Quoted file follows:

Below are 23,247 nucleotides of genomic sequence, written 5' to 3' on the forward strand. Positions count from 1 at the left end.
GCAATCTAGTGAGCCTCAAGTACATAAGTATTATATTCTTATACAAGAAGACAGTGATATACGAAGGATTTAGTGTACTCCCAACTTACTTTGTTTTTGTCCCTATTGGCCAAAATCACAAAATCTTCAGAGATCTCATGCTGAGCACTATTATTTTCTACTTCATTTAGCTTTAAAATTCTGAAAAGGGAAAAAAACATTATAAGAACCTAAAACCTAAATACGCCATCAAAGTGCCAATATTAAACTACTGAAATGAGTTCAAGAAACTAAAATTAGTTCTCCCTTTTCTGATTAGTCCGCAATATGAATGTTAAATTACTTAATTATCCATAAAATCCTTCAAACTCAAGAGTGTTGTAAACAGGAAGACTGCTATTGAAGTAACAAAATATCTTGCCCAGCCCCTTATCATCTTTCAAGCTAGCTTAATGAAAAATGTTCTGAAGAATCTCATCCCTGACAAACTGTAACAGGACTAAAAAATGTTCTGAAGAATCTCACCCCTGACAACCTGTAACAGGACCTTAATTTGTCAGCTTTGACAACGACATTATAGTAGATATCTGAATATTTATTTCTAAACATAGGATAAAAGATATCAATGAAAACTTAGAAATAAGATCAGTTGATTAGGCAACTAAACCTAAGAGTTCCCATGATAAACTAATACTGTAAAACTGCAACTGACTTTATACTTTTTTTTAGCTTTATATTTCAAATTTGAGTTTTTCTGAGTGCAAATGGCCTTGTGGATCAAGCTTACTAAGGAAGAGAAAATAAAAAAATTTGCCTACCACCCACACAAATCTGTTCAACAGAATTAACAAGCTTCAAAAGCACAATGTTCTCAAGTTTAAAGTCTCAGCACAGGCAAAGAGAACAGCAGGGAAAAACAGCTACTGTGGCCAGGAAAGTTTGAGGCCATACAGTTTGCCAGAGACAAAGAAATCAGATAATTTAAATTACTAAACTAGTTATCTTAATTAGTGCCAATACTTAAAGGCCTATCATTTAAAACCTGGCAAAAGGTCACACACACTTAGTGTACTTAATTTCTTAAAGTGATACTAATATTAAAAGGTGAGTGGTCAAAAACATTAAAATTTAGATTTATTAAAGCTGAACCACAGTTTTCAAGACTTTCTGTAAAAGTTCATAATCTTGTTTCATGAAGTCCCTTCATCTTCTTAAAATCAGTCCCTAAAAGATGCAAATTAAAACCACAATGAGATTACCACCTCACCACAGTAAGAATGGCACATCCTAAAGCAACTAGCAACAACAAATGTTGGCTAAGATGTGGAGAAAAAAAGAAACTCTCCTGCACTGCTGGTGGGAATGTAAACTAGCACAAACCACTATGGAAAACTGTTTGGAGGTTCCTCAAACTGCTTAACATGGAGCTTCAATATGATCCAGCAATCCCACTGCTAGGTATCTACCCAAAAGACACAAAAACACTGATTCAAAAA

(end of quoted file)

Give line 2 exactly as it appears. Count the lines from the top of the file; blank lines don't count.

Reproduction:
GCAATCTAGTGAGCCTCAAGTACATAAGTATTATATTCTTATACAAGAAGACAGTGATATACGAAGGATTTAGTGTACTCCCAACTTACTTTGTTTTTGTCCCTATTGGCCAAAATCACAAAATCTTCAGAGATCTCATGCTGAGCACTATTATTTTCTACTTCATTTAGCTTTAAAATTCTGAAAAGGGAAAAAAACATTATAAGAACCTAAAACCTAAATACGCCATCAAAGTGCCAATATTAAACTACTGAAATGAGTTCAAGAAACTAAAATTAGTTCTCCCTTTTCTGATTAGTCCGCAATATGAATGTTAAATTACTTAATTATCCATAAAATCCTTCAAACTCAAGAGTGTTGTAAACAGGAAGACTGCTATTGAAGTAACAAAATATCTTGCCCAGCCCCTTATCATCTTTCAAGCTAGCTTAATGAAAAATGTTCTGAAGAATCTCATCCCTGACAAACTGTAACAGGACTAAAAAATGTTCTGAAGAATCTCACCCCTGACAACCTGTAACAGGACCTTAATTTGTCAGCTTTGACAACGACATTATAGTAGATATCTGAATATTTATTTCTAAACATAGGATAAAAGATATCAATGAAAACTTAGAAATAAGATCAGTTGATTAGGCAACTAAACCTAAGAGTTCCCATGATAAACTAATACTGTAAAACTGCAACTGACTTTATACTTTTTTTTAGCTTTATATTTCAAATTTGAGTTTTTCTGAGTGCAAATGGCCTTGTGGATCAAGCTTACTAAGGAAGAGAAAATAAAAAAATTTGCCTACCACCCACACAAATCTGTTCAACAGAATTAACAAGCTTCAAAAGCACAATGTTCTCAAGTTTAAAGTCTCAGCACAGGCAAAGAGAACAGCAGGGAAAAACAGCTACTGTGGCCAGGAAAGTTTGAGGCCATACAGTTTGCCAGAGACAAAGAAATCAGATAATTTAAATTACTAAACTAGTTATCTTAATTAGTGCCAATACTTAAAGGCCTATCATTTAAAACCTGGCAAAAGGTCACACACACTTAGTGTACTTAATTTCTTAAAGTGATACTAATATTAAAAGGTGAGTGGTCAAAAACATTAAAATTTAGATTTATTAAAGCTGAACCACAGTTTTCAAGACTTTCTGTAAAAGTTCATAATCTTGTTTCATGAAGTCCCTTCATCTTCTTAAAATCAGTCCCTAAAAGATGCAAATTAAAACCACAATGAGATTACCACCTCACCACAGTAAGAATGGCACATCCTAAAGCAACTAGCAACAACAAATGTTGGCTAAGATGTGGAGAAAAAAAGAAACTCTCCTGCACTGCTGGTGGGAATGTAAACTAGCACAAACCACTATGGAAAACTGTTTGGAGGTTCCTCAAACTGCTTAACATGGAGCTTCAATATGATCCAGCAATCCCACTGCTAGGTATCTACCCAAAAGACACAAAAACACTGATTCAAAAA